All of this points to the need for the two political leaders – President Kibaki and Mr. Odinga – to come together, work with former UN Secretary General Annan, find a political solution. Because the violence springs from the political tensions that have arisen in the wake of the election, the contested election, and it is incumbent upon these two individuals and the political leadership in their political parties to come to some political accommodation within the framework of Kenyan laws and Kenyan constitution so that they can move beyond this sad and violent chapter in Kenya’s history.

QUESTION: Recognizing that ethnic cleansing, the term, is not a legal phrase like genocide is --


QUESTION: -- does the Administration believe that what has happened in some instances there constitutes ethnic cleansing?

MR. MCCORMACK: Like I said, I don’t have anything more to add to Jendayi’s comments. I think they stand on their own.

QUESTION: Well, what does that mean? Is that her personal --

MR. MCCORMACK: She made some comments based on her firsthand assessment from the trip several weeks ago. I provided some – I tried to provide a little context for you here, and that is that there’s a serious issue. There’s a serious issue of people being displaced for a variety of different reasons, including being forced from their homes based on ethnic identification.

QUESTION: But you are not prepared to use the same term that she did?

MR. MCCORMACK: Again, I’ll let her statement stand on its own.

QUESTION: Sean, I mean, it’s an emotionally charged phrase. Would you – you know, when it’s been used in the past, it’s --

MR. MCCORMACK: Understood. Understood. And Jendayi has made some comments based on her firsthand assessment to the Rift Valley. I can’t --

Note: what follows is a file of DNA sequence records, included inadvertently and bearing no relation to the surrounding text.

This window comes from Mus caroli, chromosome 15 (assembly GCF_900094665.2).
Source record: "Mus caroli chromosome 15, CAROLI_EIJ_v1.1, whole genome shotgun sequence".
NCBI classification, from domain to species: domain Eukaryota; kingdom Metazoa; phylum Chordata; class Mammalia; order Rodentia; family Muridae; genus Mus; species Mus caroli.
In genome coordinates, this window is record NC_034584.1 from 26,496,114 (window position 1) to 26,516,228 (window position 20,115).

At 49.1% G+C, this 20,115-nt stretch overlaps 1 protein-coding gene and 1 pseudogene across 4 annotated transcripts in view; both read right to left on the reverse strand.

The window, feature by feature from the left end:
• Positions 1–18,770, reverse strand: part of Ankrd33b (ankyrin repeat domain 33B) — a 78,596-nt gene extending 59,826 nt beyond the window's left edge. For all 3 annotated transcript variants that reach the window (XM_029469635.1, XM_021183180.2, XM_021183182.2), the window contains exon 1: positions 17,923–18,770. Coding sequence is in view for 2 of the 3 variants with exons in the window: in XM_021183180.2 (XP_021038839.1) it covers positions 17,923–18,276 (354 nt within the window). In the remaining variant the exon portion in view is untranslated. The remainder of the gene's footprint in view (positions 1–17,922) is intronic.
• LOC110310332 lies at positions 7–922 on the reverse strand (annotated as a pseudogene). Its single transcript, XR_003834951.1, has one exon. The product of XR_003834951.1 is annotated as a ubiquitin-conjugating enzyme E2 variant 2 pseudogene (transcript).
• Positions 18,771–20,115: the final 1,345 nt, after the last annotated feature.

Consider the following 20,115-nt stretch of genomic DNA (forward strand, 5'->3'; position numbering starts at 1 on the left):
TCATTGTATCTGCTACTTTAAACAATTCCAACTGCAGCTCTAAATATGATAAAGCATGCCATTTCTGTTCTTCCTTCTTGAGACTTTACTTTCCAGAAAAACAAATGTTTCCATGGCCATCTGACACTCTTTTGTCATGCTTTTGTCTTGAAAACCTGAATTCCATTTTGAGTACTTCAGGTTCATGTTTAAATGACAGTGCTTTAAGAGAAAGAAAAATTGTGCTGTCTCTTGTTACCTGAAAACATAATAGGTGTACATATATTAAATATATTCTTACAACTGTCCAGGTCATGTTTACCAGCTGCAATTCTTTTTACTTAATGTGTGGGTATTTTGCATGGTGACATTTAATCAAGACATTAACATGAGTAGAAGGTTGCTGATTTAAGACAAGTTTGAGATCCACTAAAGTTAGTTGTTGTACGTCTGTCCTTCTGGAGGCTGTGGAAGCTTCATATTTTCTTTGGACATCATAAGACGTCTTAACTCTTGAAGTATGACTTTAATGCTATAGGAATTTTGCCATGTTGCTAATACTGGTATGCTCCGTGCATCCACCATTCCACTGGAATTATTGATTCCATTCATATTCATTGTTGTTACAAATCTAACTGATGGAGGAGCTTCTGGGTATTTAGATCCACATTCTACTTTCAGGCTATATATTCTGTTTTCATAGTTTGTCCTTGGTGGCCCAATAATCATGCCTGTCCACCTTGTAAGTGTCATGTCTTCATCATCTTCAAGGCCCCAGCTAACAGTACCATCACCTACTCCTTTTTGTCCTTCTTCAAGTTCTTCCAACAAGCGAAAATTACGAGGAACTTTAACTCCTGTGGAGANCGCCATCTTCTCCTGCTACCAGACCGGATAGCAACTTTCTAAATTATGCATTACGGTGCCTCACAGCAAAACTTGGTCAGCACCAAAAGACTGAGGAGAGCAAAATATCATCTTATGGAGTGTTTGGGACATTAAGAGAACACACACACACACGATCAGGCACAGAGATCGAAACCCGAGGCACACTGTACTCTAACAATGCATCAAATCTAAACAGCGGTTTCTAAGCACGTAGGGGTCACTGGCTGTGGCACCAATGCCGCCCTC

QUESTION: So does that mean that it’s a personal assessment of herself and not an assessment of the Administration?

MR. MCCORMACK: I’m not going to try to modify her statement, Matt.

QUESTION: Well, I just don’t understand. Is she speaking on behalf of the Administration when she says this or is she speaking on behalf of herself?

MR. MCCORMACK: Matt, I’ve tried to provide you some context for her comments. I’m not going to offer any sort of modification for it. Her comments stand --

QUESTION: Do you understand --

MR. MCCORMACK: They stand on their own.

QUESTION: Do you understand why I’m harping on this?

MR. MCCORMACK: Of course. Of course, I understand. I’m not calling into question – I’m not calling into question the reasons for the question. I understand perfectly. I understand perfectly why you’re asking the question. I understand that – I understand the history behind this phrase. I understand what comes along with it. And what I’m trying to do is provide you a – the best answer with all the context that I possibly know.

QUESTION: You understand the history of the phrase and what comes along with it, but you’re not prepared to repeat it?

MR. MCCORMACK: Again, you know, her comments stand – stand on their own.

QUESTION: All right.

QUESTION: Can I ask you a question about Ambassador Wilkinson? Just – you said that he’s in the process of --

MR. MCCORMACK: Ambassador --

QUESTION: Clint --

MR. MCCORMACK: Oh, Williamson?

QUESTION: Williamson, excuse me.


QUESTION: You said he’s in the process of gathering information on this.


QUESTION: Does he or his office have people on the ground actually doing this?

MR. MCCORMACK: Not that – not that I’m aware of. I think they rely--

QUESTION: On the Embassy?

MR. MCCORMACK: At this stage, on the Embassy, yes.

QUESTION: So it’s sort of the same data set? In other words, they don’t do this independently? They rely on existing --

MR. MCCORMACK: If he feels as though he needs to send people in the field, he will. It’s a relatively small office, but they’re quite capable.

QUESTION: And his office has not yet made any determination or any characterization or any assessment of the – of what’s been going on in terms of the – what’s happening specifically to --